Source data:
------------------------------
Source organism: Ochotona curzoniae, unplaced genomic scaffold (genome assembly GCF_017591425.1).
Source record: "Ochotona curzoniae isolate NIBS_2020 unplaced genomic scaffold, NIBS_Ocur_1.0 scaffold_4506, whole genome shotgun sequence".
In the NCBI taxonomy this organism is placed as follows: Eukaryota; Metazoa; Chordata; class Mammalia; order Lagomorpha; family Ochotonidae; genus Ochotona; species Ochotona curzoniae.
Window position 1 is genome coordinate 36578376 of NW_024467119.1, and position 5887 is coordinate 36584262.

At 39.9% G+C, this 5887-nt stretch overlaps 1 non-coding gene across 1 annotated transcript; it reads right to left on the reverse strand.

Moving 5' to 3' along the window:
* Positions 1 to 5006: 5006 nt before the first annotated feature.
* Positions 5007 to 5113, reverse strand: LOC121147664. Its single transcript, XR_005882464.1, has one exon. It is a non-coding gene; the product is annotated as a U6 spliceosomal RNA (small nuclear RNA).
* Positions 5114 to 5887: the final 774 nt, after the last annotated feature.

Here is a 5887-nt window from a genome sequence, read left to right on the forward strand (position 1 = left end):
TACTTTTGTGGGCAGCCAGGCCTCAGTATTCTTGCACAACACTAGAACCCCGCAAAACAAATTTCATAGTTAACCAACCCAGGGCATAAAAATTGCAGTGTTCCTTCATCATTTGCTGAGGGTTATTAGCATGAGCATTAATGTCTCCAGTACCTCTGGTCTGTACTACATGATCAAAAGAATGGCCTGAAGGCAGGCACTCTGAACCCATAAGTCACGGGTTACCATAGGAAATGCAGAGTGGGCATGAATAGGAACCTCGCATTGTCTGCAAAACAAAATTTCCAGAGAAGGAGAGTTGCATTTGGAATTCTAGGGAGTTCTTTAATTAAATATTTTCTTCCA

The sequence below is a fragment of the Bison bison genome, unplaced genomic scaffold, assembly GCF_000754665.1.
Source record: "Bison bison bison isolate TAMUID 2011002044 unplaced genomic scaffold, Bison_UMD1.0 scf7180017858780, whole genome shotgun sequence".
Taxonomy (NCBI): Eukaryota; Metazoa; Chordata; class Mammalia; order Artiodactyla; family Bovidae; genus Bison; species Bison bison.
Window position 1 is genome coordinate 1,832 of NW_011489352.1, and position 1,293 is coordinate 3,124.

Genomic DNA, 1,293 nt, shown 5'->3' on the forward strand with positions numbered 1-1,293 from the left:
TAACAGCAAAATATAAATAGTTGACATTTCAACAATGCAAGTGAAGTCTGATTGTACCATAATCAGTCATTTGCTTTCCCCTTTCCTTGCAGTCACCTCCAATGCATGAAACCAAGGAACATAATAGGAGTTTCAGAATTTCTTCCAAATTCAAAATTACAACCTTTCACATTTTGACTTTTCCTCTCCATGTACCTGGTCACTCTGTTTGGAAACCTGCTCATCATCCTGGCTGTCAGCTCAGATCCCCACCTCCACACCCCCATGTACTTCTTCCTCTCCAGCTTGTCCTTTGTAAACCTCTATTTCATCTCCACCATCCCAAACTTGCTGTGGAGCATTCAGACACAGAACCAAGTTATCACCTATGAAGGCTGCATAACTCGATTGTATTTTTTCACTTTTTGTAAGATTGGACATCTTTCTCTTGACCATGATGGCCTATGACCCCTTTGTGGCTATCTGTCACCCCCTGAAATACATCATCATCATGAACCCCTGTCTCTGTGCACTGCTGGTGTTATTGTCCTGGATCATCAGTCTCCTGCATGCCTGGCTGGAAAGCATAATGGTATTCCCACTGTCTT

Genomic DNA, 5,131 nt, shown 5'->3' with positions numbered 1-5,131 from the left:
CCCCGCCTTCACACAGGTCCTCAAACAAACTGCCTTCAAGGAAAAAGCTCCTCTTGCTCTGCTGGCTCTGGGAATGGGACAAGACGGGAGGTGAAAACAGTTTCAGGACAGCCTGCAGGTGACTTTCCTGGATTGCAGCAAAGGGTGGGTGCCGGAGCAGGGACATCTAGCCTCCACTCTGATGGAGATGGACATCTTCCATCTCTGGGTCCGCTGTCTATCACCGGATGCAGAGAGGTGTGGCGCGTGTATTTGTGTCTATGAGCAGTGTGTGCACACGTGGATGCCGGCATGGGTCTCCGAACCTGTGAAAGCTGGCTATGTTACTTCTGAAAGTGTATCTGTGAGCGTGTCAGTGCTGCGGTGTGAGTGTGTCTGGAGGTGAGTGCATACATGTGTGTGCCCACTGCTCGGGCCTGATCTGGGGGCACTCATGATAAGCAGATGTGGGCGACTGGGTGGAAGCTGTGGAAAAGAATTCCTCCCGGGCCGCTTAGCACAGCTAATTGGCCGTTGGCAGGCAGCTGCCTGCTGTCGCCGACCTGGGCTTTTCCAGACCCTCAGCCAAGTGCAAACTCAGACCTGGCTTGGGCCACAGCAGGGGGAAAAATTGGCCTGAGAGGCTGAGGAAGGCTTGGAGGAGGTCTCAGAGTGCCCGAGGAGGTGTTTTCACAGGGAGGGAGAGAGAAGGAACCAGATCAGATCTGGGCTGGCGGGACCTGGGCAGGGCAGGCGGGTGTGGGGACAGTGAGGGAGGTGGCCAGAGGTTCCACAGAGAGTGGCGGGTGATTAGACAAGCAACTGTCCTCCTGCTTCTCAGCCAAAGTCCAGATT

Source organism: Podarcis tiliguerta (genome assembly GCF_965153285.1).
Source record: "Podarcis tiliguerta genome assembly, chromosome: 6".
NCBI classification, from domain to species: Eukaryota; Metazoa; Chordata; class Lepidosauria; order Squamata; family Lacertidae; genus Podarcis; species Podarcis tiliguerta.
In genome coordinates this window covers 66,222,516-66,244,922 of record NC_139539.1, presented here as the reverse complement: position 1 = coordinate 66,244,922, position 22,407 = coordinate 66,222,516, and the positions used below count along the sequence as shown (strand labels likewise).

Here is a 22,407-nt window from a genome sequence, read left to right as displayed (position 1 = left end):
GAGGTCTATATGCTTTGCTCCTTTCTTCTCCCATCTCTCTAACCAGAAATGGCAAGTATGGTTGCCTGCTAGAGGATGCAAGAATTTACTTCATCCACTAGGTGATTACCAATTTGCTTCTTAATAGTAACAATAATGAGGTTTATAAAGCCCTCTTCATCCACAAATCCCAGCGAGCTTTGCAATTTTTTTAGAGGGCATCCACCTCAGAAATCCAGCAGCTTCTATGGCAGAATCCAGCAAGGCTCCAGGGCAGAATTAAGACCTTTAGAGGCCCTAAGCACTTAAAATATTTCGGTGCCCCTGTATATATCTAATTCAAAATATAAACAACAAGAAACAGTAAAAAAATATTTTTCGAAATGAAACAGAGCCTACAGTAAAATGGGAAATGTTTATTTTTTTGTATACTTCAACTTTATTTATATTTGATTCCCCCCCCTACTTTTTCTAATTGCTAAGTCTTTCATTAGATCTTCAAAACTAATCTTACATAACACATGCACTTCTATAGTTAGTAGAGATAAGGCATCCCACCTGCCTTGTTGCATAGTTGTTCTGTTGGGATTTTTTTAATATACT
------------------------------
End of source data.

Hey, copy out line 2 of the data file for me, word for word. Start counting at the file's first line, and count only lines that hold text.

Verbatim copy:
Source record: "Ochotona curzoniae isolate NIBS_2020 unplaced genomic scaffold, NIBS_Ocur_1.0 scaffold_4506, whole genome shotgun sequence".